In Akhundov’s book, the stones are said to be of Caucasian Albanian origin, in line with the official theory taught in Azerbaijan that the Christian monuments there are the work not of Armenians, but of the Albanians. The Caucasian Albanians - a people unconnected with Albania – lived in the south-eastern Caucasus but their culture began to die out in the Middle Ages.

Nowadays, there is a village of some 500 inhabitants known as Gulistan near where the cemetery used to lie. The climate is harsh and dry and the houses are mostly built of wattle and daub and stones from the river.

The local inhabitants are tight-lipped, denying there was ever an Armenian cemetery here

“In some parts of Julfa there are historic Christian cemeteries, but they are monuments of Caucasian Albania and have nothing to do with Armenians,” said political scientist Zaur Ibragimli, who lives in Julfa.

He added that there is a large Armenian cemetery and church, still preserved, near the village of Salkhangaya.

Husein Shukuraliev, editor of the Julfa local newspaper Voice of Araxes said the destruction of the cemetery began as early as 1828, when Azerbaijan became part of the Russian empire. Thousands of tombstones were then destroyed at the turn of the 20th century when a railway was constructed, he said.

Safar Ashurov, a scholar with Azerbaijan’s Institute of Archaeology and Ethnography disputed that the cemetery was Armenian, calling the ram shapes an “element of exclusively Turkish Muslim grave art”.

However, two other witnesses told IWPR that there has been more recent destruction of the cemetery – though it may have started much further back than Armenians allege.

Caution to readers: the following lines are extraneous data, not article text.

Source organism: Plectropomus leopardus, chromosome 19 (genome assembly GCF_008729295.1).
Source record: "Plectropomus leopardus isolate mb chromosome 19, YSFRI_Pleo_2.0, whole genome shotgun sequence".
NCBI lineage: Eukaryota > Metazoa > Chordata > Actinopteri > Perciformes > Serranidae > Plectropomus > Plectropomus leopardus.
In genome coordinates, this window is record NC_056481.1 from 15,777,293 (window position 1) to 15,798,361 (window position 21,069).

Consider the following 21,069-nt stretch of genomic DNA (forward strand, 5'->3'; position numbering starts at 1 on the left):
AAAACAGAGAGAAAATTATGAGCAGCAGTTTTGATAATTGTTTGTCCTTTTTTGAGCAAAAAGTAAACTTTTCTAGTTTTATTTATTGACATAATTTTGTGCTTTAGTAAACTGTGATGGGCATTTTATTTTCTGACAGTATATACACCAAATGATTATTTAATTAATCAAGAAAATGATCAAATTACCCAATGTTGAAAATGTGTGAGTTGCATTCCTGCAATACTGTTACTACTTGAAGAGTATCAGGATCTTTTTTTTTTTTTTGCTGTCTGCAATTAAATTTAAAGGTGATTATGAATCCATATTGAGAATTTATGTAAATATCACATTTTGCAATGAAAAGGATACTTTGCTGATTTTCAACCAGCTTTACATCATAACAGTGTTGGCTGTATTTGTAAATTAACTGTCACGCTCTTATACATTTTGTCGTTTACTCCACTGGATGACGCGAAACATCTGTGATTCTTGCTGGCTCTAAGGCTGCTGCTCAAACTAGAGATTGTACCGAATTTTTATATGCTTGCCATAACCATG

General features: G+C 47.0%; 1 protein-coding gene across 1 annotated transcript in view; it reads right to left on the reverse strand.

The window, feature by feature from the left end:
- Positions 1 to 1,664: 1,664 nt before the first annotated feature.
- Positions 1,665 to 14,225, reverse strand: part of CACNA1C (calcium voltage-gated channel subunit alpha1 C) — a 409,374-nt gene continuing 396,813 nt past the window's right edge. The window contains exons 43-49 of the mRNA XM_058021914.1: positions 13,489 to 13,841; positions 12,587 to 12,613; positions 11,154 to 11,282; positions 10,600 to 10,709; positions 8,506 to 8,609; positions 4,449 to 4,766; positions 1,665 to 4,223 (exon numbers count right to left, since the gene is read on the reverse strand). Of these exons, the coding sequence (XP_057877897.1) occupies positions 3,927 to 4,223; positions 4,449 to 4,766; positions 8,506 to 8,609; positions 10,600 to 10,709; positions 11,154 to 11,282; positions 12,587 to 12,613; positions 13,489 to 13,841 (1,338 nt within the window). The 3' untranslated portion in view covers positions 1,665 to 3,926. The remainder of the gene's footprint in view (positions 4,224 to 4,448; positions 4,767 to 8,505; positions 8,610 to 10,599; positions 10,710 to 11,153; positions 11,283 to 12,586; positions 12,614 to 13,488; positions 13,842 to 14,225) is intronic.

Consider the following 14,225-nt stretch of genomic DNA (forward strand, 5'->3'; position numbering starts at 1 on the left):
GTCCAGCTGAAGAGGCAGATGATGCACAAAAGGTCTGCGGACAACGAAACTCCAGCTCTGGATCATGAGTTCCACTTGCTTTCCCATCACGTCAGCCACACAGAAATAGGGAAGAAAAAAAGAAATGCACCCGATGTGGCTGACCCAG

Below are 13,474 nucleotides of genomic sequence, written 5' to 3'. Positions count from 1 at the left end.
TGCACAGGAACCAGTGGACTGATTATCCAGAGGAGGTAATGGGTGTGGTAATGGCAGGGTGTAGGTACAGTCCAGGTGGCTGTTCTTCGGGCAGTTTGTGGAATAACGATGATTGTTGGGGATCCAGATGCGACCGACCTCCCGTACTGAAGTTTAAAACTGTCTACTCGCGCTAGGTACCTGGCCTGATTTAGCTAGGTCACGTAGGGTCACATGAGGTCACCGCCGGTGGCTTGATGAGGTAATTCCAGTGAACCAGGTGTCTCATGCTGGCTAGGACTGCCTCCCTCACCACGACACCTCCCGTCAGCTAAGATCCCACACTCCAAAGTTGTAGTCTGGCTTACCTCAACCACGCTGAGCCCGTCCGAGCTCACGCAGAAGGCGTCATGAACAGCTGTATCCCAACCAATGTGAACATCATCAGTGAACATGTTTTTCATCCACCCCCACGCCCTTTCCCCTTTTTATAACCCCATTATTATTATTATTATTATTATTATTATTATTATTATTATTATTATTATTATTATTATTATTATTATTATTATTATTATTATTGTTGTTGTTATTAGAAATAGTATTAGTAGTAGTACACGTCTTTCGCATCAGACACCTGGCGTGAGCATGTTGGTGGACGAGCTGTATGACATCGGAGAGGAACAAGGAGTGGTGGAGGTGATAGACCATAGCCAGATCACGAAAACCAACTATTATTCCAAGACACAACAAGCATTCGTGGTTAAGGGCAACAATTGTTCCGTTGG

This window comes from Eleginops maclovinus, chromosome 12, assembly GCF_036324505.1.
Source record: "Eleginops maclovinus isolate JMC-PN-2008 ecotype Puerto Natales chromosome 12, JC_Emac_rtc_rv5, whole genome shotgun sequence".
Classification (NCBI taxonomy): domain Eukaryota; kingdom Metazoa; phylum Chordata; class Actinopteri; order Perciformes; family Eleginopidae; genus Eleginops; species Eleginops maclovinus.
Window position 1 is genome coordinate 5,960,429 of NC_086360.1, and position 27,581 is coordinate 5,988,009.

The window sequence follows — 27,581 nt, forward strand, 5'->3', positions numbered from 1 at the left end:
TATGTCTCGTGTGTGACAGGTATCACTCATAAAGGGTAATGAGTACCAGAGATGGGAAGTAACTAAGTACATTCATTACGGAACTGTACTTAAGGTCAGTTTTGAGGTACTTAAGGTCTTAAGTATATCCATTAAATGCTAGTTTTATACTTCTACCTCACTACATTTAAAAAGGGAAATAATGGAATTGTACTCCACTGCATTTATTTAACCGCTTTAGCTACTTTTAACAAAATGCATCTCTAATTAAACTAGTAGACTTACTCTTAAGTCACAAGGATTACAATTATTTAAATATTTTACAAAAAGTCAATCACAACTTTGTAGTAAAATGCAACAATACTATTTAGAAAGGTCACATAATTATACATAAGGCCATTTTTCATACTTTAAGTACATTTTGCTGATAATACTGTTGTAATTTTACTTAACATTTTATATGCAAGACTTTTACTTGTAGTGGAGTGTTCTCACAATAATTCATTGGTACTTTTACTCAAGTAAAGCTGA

A man named Intigam who works repairing tin cans in Baku said he was posted in Julfa with the Soviet army in 1988-89. At the end of 1989, the radical Azerbaijani nationalist politician Nemat Panahov dismantled the border-posts on Nakhichevan’s border with Iran. Intigam said that part of the Julfa cemetery was destroyed at that time.

Panakhov himself declined to comment when contacted by IWPR, saying, “Journalists always deceive me, and I don’t want anything more to do with them.”

A second witness, who asked for his name not to be given, said that there were khachkar stones on the site up until 2002, but they were then removed on the orders of the Nakhichevan military command.

An Armenian architect, Arpiar Petrossian, told IWPR he visited the Iranian side of the border in 1998 with a friend in order to look at the monuments on that side. They also viewed the remains of the bridge. Looking across the river into Azerbaijan, he said, they noticed a flat-bed train apparently removing the cross-stones from the cemetery.